Note how the coin is packaged and marketed by HSN.  The ANACS holder says "First Day of Issue," which does nothing for the coin's value or collect-ability.  Additionally, the wood box is just a toy that no coin collector needs.  It is just another gimmick.
Let's take a look at some closing prices of the same exact coin on eBay from April 16, 2011, when the price of silver was around $43/ounce.  That is $5/ounce more than April 3, when the above "show" aired.  First I will take five 2010 proof silver eagles that are not in ANACS certified and graded holders.  The average price is $70.20; the highest price was $73 and the lowest was $69.

There were two ANACS certified proof Silver Eagles graded PR70.  Both sold for $79.95 with FREE shipping.  The only difference was that these coins did not say "First Day of Issue," but that really means nothing to a collector.  The price difference is a whopping $100.  The price difference on the non-certified coins is a little more: $108.80.  These savings are based upon HSN's regular price of $179.95.  So if people purchased their coins on eBay at true retail prices, they would have saved $100 or more. 

Do you remember what P.T. Barnum said?
P.T. Barnum famously said, "There's a sucker born every minute."  The fellows who sell coins on HSN have taken that to heart and have improved upon it.  And they are helped by the people who buy their overpriced coins.  How?  Because most people don't bother educating themselves about the coin market and precious metals market.

If someone you know has bought coins on HSN, please send this blog post to them.  If you have personally bought coins on HSN, you can still educate yourself.  Find a local coin club.  Attend local coin shows.  Get some books on the coins that you enjoy.  HSN is counting on you not to do that.

So it all boils down to this.  If you want to spend your money foolishly, then you can believe what the charming, smiling boys on HSN are telling you.  If you don't want to be fooled and robbed by their propaganda, then educate yourself.  Coin collecting can be a wonderful hobby--if you do it right.

Copyright (C) Eric Brothers 2011.  All Rights Reserved.

Saturday, April 9, 2011

Buchenwald in Red: Antifascist Propaganda in the GDR

Buchenwald Memorial by Fritz Cremer 1958. Photo: Wikipedia.

Founded upon the ashes of Hitler’s Third Reich in the Soviet Occupation Zone of Germany, the German Democratic Republic (1949-1989) called itself an "antifascist" state. Much of its antifascist culture came from the many communist and social democratic survivors of Buchenwald concentration camp. The former camp became an antifascist Mecca, and a major focus of antifascist education in East Germany.

Antifascist banner at liberated Buchenwald. It is written as a rhyme but it translates into English as, "We anti-fascists want to go home to eradicate the Nazi criminals."
Video of Buchenwald taken recently showing what remains, and photos and bare ground and remains of buildings that were destroyed by the GDR in 1952.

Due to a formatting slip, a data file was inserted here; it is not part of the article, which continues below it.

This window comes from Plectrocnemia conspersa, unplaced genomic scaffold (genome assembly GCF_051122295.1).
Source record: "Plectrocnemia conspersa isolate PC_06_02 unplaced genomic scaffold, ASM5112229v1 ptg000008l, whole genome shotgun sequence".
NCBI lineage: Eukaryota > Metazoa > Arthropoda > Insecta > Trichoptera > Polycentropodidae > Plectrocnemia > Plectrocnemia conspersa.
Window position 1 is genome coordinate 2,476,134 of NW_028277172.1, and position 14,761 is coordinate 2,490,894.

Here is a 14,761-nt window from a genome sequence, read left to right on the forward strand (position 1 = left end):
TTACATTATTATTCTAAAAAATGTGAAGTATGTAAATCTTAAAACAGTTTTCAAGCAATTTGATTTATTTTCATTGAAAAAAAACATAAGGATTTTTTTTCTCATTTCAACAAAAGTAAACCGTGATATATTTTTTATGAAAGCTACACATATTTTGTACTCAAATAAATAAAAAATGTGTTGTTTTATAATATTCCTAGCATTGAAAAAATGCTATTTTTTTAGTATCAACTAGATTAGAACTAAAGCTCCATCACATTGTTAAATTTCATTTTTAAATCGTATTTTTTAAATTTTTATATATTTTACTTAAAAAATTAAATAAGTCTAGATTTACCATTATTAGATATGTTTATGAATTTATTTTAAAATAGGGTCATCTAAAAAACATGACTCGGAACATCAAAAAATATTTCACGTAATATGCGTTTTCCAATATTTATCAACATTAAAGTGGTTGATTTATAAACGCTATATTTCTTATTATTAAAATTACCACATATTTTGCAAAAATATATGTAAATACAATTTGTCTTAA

Antifascism was the ideological and moral backbone of the German Democratic Republic (GDR or East Germany). Its antifascism, however, was a complex, double-edged sword: it was an ideological tool needed for both a national identity and its anti-Western Cold War rhetoric, as well as a way to exonerate East Germans from guilt or responsibility for the crimes of the Nazis. Employing the concept of “Zero Hour” (Stunde Null), East Germans created a new identity based upon a clean break with the past and a complete rejection of Nazism. According to Alan Nothnagle, however, it was an antifascist "myth" that was developed and cultivated for 40 years.

The first monument to commemorate Buchenwald, constructed by the survivors themselves, in 1945.
Listen to the "Buchenwald-Lied" (The Buchenwald Song).

"Antifascist Myth" in GDR?

He writes that, "The 'antifascist myth' claims that the GDR was the direct product of a popular anti-Nazi resistance struggle carried out with tragic loss of life under the leadership of the KPD [Communist party of Germany]. The SED [Socialist Unity Party], as successor to the KPD, was a thoroughly antifascist party whose credentials in the German resistance movement provided it with the legitimacy it needed to assume the leadership of German society. Antifascism legitimated the GDR's leaders and their policies."

Antifascism was real and many people suffered under the Nazis. And yes, there was a resistance movement, but it was deep underground and not a popular mass movement. The reality is that the GDR was not founded by resistance fighters, but by the exiled KPD leadership who were living comfortably in Stalin's shadow in Moscow.

One view of antifascism is presented by Benita Blessing, who writes, “[East] German antifascism … as a political, ideological, and educational program, was an ongoing process of rebuilding the German nation and national consciousness around a new political and cultural idea.”